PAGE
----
“Yes, we want to take a decision in any way possible and prevent the power plant from being built but people probably does not necessarily expect the alleged thoughts but a somewhat more realistic thinking. The power plant is currently 90 percent complete. It was not a big issue at the time of the selection of the construction site. There were proposals to build it in the other side of Belarus but we did not then contribute as a country,” Pranckietis told Žinių Radijas news radio on Wednesday morning.
“The only thing we can declare now is that yes, we are disconnecting the network, we do not provide physical possibilities for the plant to operate. This is a major halting bolt or a way or a method. Barring it from using our Kruonis Pumped Storage Hydro Power Plant is also a way of halting,” he added.
Earlier this month, leaders of Lithuania’s political parties represented in the parliament agreed to step up the coordination of blocking of electricity from the Belarusian Astravyets facility. Signed by leaders of eight parties, the document pledges unified support to a law that would list the Belarusian plant as unsafe and ban selling its electricity on the Lithuanian energy market.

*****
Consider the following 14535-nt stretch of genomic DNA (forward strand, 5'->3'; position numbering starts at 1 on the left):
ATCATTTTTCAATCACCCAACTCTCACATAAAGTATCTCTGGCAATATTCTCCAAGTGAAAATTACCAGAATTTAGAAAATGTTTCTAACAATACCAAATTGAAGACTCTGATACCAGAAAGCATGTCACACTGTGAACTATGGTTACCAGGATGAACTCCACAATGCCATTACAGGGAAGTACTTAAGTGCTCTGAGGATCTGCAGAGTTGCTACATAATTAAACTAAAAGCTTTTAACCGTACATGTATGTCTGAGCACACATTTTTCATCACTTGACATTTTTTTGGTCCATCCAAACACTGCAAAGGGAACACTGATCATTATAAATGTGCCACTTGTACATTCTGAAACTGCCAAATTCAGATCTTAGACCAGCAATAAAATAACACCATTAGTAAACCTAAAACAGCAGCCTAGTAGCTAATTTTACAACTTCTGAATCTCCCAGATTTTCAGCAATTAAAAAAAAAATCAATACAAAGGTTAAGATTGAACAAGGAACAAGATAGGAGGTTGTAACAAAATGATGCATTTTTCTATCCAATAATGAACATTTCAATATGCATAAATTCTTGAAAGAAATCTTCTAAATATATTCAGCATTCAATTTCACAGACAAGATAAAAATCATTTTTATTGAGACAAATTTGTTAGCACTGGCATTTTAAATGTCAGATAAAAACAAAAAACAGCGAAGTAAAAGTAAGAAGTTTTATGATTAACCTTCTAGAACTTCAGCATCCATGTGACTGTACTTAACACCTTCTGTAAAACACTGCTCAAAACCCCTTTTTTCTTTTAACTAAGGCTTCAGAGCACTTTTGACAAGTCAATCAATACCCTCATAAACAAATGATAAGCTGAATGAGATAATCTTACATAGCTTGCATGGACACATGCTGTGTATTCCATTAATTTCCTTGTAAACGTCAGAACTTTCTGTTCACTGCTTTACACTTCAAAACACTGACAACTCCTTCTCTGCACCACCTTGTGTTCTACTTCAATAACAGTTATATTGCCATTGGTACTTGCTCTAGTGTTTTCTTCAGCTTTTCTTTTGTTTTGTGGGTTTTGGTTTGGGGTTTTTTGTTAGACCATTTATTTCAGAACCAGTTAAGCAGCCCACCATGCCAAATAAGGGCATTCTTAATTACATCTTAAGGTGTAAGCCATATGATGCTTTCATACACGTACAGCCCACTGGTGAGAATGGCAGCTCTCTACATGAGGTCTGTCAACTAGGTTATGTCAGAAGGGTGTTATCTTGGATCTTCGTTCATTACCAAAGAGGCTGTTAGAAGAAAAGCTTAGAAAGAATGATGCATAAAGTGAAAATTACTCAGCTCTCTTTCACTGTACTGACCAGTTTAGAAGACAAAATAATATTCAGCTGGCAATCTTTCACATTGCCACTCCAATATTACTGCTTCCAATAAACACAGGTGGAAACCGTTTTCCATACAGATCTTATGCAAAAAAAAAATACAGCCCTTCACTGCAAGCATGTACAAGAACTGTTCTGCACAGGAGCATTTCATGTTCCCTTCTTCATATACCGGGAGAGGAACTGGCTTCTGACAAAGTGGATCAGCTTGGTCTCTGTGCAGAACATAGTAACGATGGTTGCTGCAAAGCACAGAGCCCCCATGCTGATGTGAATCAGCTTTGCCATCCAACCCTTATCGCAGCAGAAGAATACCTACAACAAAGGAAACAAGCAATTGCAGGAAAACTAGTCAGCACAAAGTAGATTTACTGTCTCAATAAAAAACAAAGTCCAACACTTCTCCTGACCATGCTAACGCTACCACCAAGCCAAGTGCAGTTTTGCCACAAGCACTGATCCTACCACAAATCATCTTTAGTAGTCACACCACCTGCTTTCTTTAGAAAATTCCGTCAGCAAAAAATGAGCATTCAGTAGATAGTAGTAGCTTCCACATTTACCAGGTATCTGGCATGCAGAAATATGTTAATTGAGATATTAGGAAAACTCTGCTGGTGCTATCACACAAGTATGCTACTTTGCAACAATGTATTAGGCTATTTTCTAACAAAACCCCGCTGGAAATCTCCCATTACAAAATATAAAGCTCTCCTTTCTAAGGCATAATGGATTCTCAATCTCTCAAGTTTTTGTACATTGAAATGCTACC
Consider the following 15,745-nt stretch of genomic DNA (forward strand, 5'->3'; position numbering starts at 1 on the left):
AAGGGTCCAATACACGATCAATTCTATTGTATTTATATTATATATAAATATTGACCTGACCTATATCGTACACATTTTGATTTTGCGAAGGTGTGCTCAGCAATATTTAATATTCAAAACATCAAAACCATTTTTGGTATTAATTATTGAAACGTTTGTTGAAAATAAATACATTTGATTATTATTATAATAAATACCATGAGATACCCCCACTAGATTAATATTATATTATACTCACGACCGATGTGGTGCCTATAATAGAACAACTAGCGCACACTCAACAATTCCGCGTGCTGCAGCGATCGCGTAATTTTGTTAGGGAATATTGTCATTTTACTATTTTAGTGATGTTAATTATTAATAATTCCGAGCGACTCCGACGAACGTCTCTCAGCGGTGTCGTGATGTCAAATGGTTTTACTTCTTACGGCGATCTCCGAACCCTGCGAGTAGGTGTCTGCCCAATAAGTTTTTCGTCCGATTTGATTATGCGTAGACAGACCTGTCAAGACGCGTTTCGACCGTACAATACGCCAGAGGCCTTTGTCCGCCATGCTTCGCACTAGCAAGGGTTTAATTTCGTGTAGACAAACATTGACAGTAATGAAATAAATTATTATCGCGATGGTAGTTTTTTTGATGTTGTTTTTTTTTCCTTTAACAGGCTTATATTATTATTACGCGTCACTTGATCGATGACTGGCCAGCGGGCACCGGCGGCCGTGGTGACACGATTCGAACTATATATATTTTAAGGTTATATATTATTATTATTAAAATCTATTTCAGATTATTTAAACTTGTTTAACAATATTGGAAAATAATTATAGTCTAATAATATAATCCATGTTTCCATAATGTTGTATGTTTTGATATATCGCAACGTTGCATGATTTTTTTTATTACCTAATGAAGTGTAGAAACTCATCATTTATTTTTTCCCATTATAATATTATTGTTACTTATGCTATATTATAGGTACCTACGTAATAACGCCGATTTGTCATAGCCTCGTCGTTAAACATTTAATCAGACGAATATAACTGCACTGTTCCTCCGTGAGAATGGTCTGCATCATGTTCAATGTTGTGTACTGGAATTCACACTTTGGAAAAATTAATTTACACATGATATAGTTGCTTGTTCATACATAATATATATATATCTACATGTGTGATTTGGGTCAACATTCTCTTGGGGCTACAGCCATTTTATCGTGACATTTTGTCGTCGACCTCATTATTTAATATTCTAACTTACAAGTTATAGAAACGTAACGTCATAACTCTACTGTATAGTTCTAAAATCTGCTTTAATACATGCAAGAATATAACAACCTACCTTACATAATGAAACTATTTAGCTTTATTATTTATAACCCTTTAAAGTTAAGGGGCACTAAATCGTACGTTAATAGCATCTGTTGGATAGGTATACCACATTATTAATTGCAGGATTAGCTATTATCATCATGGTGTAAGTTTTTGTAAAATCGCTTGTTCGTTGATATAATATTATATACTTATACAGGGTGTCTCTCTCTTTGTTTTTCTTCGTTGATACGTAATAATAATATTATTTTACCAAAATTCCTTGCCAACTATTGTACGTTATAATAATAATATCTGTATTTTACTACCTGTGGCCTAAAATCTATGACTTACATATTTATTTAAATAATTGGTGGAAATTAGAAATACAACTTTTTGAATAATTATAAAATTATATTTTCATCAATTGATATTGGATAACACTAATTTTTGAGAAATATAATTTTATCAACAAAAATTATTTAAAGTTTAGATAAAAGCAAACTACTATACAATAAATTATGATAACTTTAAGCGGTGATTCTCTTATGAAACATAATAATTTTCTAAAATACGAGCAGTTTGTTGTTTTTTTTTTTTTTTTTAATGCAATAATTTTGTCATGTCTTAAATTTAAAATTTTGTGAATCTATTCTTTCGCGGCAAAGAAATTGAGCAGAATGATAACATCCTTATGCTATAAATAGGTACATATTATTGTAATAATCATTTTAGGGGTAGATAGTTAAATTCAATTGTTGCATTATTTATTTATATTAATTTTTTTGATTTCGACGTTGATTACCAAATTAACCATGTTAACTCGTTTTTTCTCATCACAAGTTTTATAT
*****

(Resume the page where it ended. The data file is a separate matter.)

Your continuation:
Lithuania’s government maintains that the Astravyets facility under construction some 50 km from Vilnius falls short of safety standards. The power plant will feature two reactors, 1,200 megawatts (MV) each. The first reactor should be launched in 2019, with inauguration of the second one expected in 2020.
Belarus has rejected the Lithuanian criticism, saying that the power plant would follow the highest security standards.